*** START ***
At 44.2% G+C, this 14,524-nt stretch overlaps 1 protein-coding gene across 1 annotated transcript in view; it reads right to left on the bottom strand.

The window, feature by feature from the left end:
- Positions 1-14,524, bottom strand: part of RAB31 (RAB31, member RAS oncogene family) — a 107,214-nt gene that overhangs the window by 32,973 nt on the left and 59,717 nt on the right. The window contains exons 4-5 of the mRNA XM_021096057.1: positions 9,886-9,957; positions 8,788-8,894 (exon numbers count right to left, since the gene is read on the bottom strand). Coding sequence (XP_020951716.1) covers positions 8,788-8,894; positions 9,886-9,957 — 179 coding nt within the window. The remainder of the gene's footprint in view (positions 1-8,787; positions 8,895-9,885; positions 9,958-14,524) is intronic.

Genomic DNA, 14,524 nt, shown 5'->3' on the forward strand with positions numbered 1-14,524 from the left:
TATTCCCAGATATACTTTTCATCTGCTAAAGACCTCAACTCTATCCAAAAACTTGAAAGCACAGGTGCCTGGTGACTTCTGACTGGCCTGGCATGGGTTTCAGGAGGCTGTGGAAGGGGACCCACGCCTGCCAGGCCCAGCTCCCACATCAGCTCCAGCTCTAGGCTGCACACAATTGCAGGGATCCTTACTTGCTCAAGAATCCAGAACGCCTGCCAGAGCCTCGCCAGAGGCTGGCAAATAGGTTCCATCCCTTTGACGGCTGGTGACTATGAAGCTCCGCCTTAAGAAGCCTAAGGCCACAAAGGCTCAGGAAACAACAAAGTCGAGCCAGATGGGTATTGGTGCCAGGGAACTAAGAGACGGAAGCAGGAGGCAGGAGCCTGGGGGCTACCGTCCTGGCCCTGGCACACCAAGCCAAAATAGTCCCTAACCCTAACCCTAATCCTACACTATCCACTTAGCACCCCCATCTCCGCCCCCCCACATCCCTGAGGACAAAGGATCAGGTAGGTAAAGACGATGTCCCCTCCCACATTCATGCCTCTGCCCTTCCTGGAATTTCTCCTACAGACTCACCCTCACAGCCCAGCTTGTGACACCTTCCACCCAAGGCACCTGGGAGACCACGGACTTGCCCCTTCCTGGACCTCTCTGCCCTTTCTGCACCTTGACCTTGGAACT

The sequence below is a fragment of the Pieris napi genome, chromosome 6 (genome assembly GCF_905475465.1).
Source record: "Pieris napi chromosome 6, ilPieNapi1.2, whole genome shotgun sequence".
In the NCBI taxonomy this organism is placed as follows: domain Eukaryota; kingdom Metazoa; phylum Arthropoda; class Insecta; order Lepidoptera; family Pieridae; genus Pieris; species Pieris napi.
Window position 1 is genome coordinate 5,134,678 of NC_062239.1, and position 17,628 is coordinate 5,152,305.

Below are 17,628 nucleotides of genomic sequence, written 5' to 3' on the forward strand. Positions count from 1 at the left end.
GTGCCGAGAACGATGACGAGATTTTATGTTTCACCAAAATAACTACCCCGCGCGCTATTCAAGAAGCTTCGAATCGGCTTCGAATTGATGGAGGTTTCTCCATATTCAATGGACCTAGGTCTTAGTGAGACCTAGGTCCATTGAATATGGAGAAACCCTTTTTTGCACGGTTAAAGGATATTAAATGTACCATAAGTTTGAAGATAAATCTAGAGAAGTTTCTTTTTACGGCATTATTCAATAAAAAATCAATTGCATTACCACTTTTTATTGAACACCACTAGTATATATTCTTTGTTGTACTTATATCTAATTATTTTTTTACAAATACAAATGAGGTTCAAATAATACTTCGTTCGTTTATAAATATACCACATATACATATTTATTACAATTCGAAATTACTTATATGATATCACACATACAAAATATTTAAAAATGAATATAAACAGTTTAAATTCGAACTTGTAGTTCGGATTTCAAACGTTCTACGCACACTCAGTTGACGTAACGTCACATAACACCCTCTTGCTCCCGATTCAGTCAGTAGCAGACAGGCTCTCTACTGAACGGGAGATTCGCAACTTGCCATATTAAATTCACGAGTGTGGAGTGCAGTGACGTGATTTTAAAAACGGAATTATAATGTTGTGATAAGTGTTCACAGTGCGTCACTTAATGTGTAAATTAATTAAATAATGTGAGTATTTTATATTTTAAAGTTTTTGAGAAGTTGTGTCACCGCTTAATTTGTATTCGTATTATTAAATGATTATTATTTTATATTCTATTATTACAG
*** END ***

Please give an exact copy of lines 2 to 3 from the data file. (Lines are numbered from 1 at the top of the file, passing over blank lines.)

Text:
The window, feature by feature from the left end:
- Positions 1-14,524, bottom strand: part of RAB31 (RAB31, member RAS oncogene family) — a 107,214-nt gene that overhangs the window by 32,973 nt on the left and 59,717 nt on the right. The window contains exons 4-5 of the mRNA XM_021096057.1: positions 9,886-9,957; positions 8,788-8,894 (exon numbers count right to left, since the gene is read on the bottom strand). Coding sequence (XP_020951716.1) covers positions 8,788-8,894; positions 9,886-9,957 — 179 coding nt within the window. The remainder of the gene's footprint in view (positions 1-8,787; positions 8,895-9,885; positions 9,958-14,524) is intronic.